On a twisty road, at above 60km/h, the rear wheels turn in the same direction as the fronts to aid stability and it too works a treat. At first, the Megane doesn’t feel as linear and harmonious in its control weightings as the i30. But this is no tech-geek hot hatch with mere party tricks beneath it. Instead it’s a complex, sophisticated model that takes time to learn. And that’s part of the appeal – to extract its best, the driver needs to really explore it.
For example, second gear can be too tall in the RS280, whereas a short second segues to an only slightly less-short third in its rival. Solution? Just approach a corner a bit more enthusiastically. The Frenchie’s Bridgestone Potenza tyres never screech at the sort of corner speed much higher than its rival’s Pirelli P Zero rubber can deal with.
The Renault’s LSD doesn’t lock up as hard, so there can be power understeer if patience isn’t exercised. Yet that rear-steer affect massages all tyres into the surface seemingly evenly, passively helping the nose point and obviously stressing the forward tyres less.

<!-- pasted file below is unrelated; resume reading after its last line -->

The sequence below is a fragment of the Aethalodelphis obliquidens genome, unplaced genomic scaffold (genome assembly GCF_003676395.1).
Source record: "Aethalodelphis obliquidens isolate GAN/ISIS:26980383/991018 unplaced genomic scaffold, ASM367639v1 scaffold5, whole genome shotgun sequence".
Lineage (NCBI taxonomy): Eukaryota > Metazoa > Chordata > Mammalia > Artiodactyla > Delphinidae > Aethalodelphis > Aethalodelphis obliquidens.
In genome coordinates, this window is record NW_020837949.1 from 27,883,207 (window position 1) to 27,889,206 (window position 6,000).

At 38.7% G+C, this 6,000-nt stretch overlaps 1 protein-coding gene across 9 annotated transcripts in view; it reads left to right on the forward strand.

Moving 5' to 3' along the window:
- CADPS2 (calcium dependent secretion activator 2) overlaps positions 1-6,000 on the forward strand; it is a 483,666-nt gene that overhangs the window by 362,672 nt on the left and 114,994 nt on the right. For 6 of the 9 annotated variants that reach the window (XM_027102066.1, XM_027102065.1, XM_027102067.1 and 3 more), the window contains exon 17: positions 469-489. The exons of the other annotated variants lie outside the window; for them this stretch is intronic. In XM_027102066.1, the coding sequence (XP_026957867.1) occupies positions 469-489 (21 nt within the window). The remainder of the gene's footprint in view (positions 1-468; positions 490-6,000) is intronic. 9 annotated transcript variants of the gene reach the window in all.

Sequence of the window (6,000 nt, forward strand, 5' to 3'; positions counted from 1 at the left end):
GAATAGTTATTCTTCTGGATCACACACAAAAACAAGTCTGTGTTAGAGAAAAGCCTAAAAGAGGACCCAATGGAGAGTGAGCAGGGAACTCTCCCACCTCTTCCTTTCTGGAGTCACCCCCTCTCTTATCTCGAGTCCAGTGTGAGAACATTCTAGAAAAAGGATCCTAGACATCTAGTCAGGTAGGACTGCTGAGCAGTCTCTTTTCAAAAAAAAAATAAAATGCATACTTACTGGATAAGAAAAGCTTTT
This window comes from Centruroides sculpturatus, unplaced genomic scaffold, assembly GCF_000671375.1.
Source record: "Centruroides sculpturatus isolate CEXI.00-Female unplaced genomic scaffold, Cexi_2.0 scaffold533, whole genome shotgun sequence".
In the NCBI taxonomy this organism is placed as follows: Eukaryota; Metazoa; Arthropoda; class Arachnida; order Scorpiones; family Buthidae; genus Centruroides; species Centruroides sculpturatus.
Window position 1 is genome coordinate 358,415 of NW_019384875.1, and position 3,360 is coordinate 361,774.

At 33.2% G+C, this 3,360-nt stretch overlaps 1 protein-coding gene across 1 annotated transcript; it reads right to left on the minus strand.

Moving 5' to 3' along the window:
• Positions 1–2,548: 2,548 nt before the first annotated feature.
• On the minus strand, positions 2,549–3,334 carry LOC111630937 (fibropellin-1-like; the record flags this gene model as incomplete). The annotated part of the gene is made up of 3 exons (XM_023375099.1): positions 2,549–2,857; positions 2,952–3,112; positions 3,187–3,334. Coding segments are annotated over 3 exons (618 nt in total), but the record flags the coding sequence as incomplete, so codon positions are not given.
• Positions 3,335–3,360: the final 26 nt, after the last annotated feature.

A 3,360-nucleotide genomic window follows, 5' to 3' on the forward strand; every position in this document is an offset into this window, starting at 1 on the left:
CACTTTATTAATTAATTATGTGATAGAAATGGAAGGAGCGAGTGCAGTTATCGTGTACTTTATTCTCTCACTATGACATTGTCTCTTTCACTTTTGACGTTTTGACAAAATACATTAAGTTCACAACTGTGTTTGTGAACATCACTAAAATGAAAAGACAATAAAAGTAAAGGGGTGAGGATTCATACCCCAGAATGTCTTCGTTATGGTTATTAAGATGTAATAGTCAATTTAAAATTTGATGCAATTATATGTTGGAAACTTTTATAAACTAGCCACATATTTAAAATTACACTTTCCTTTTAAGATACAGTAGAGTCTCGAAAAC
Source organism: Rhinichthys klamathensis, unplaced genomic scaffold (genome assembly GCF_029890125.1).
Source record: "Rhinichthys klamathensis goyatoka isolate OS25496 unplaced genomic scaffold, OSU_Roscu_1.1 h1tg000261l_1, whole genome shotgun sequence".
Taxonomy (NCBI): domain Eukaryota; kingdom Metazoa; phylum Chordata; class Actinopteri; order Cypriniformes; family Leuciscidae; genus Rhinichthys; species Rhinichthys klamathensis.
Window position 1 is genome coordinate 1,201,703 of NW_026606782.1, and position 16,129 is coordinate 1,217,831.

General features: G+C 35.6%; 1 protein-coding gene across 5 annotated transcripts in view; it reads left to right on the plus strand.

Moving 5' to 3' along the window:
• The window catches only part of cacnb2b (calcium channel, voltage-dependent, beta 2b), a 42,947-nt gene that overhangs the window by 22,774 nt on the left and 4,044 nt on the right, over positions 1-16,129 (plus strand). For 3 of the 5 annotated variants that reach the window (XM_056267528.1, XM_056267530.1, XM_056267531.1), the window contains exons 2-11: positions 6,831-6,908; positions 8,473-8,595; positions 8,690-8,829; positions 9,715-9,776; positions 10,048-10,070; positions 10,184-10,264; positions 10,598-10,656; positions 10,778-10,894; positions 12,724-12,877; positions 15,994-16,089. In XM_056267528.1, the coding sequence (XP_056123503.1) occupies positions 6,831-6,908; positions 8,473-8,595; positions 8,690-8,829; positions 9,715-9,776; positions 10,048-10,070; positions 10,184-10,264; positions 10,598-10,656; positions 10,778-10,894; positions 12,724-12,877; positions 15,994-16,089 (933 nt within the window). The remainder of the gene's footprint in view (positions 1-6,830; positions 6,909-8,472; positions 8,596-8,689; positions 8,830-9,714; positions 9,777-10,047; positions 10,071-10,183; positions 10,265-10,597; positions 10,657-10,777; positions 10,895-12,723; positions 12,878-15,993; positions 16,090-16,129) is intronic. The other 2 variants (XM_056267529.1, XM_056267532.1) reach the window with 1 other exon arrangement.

The Hyundai is more straightforward. Drive it through its front axle only, and it can be more impressive. But with a 6800rpm cut-out, second is often too short for a mountain pass, yet third taxes the 2.0L too much. The i30 N just feels weightier and laggier – it’s a simple as that. Where its 1.8L rival steams forward in either of its taller gears, this model can just pause slightly before picking up.
The i30’s urban ride lead also dissipates, if only marginally. It lets its tyre rims jar slightly on rough roads, while the Megane transforms itself to become smooth on the freeway and comfortable and controlled on bouncy roads. It’s sophisticated damping par excellence.